Helping villagers pool resources to establish water and sanitation infrastructure, Gram Vikas improves the quality of life of poor rural communities in India.
Focus: Education, Health, Rural Development, Water and Sanitation
Geographic Area of Impact: India
Model: Hybrid Non-Profit
Number of Direct Beneficiaries: 352,453 (2011)
Percentage Earned Revenue: 15%
Recognition: Schwab Fellow of the World Economic Forum
Joe Madiath became acquainted with the rural poor in the Indian state of Orissa when he led a group of student volunteers from Madras University to provide relief, following cyclone devastation in 1971. Struck by the terrible poverty, particularly among Adivasis (indigenous people) and Dalits (untouchables), Madiath remained to provide further assistance at a time when Orissa’s villages lacked the most basic infrastructure. He realized that limited economic options were driving villagers to urban slums in a futile search for prosperity. Hoping to reverse this trend, he and a few friends started Gram Vikas with the goal of improving living conditions in villages, increasing local economic options and restoring dignity to marginalized populations.
Innovation and Activities
Working in extremely impoverished areas of Orissa, Gram Vikas (GV) helps tens of thousands of villagers organize themselves to solve a wide range of social and health problems. GV requires participation by each and every adult in its programmes and provides incentives to encourage villagers to pool their resources to improve village infrastructure and sanitation. This process has led to increased awareness of civic rights and duties and more effective political mobilization.
The core methodology of GV is to harness, through full community mobilization, all physical and human capital in a village. The organization works with the villagers to create and manage a "village corpus", a fund that draws cash and in-kind contributions from all families based upon their ability to pay. Once the fund is established, it contributes supplementary resources and soft loans for specific projects.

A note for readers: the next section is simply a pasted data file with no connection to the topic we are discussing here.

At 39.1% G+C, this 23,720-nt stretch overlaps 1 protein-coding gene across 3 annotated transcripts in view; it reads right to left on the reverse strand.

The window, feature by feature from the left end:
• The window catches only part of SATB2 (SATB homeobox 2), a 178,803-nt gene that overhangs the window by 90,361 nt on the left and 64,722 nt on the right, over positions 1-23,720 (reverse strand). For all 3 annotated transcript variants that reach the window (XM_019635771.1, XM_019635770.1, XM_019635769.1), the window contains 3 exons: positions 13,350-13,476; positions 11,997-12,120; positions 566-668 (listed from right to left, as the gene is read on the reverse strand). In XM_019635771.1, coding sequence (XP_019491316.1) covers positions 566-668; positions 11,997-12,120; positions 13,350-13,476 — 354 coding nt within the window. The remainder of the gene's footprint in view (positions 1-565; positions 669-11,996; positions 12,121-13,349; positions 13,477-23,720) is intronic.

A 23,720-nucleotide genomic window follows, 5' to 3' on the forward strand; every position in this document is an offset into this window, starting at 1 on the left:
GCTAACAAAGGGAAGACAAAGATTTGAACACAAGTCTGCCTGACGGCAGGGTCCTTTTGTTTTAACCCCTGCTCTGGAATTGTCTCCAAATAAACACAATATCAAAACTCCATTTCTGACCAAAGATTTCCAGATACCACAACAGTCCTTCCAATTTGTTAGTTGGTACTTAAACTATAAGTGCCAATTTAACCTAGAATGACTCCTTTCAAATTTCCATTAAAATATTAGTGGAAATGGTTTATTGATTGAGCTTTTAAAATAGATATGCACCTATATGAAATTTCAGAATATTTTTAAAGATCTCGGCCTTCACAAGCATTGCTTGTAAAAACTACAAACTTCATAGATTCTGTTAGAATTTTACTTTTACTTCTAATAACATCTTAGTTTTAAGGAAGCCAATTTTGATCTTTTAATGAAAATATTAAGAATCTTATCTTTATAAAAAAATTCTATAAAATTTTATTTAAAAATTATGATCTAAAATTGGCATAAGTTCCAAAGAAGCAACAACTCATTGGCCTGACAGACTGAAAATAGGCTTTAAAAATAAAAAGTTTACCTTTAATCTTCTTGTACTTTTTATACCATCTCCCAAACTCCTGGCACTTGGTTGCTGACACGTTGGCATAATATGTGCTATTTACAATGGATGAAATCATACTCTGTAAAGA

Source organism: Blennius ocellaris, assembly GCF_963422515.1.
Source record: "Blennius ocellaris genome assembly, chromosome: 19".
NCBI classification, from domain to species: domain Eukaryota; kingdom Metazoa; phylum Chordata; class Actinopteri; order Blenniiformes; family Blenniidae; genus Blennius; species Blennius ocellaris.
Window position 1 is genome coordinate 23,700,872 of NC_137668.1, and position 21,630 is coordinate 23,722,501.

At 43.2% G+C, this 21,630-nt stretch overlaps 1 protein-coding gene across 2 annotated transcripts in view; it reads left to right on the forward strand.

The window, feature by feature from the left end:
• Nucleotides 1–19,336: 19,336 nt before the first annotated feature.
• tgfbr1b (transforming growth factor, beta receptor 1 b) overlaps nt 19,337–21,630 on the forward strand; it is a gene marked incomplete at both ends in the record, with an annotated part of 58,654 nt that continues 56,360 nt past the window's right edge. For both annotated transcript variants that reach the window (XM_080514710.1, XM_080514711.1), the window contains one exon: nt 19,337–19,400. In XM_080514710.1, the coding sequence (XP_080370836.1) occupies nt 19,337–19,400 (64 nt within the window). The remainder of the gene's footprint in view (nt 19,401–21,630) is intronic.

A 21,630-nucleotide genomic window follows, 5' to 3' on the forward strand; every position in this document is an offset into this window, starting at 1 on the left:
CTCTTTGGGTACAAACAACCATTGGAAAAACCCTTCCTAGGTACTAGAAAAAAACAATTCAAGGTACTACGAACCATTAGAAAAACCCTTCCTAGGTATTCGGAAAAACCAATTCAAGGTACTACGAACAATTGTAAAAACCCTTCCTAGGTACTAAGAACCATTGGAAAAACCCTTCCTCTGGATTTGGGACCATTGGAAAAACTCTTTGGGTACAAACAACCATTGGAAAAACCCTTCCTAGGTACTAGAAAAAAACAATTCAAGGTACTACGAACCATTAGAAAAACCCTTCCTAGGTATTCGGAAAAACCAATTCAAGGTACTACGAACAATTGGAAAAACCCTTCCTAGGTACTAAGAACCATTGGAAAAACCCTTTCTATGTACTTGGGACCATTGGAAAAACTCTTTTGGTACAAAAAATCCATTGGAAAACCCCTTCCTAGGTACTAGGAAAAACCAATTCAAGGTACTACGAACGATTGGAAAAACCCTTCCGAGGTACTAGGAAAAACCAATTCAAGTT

Under a state project, Gram Vikas set up 55,000 biogas systems in Orissa to provide inexpensive fuel for villagers. Through its Movement and Action Network for Transformation in Rural Areas (MANTRA), GV has helped more than 55,422 families in 943 villages build low-cost facilities for safe drinking water and proper sanitation. As a result of every family in the village having a toilet, bathing room and protected piped water supply, water-related diseases have been drastically reduced. All construction makes use of the villagers' own resources, materials and labour, demystifying construction techniques and enhancing their skills. The same approach has been used to build roads, drainage systems, community halls and schools.
MANTRA has won numerous international awards, including the UN Habitat Award (2003), World Bank Development Market Place Award (2003), Kyoto World Water Grand Prize (2006) and Skoll Award (2006).
Recognizing the poor conditions workers faced on his family farms, Joe Madiath at the age of 12 led a movement to organize them to lobby for better treatment. His confrontational role was met with hostility as his family banished him to a boarding school 2,500 km away. When he returned at age 16, Madiath embarked on a bicycle tour across his country and worked with tribal people along the way to improve their conditions. After the successful launch of Gram Vikas, his family finally accepted his views, and his father became fully supportive of his son’s activities as a social entrepreneur.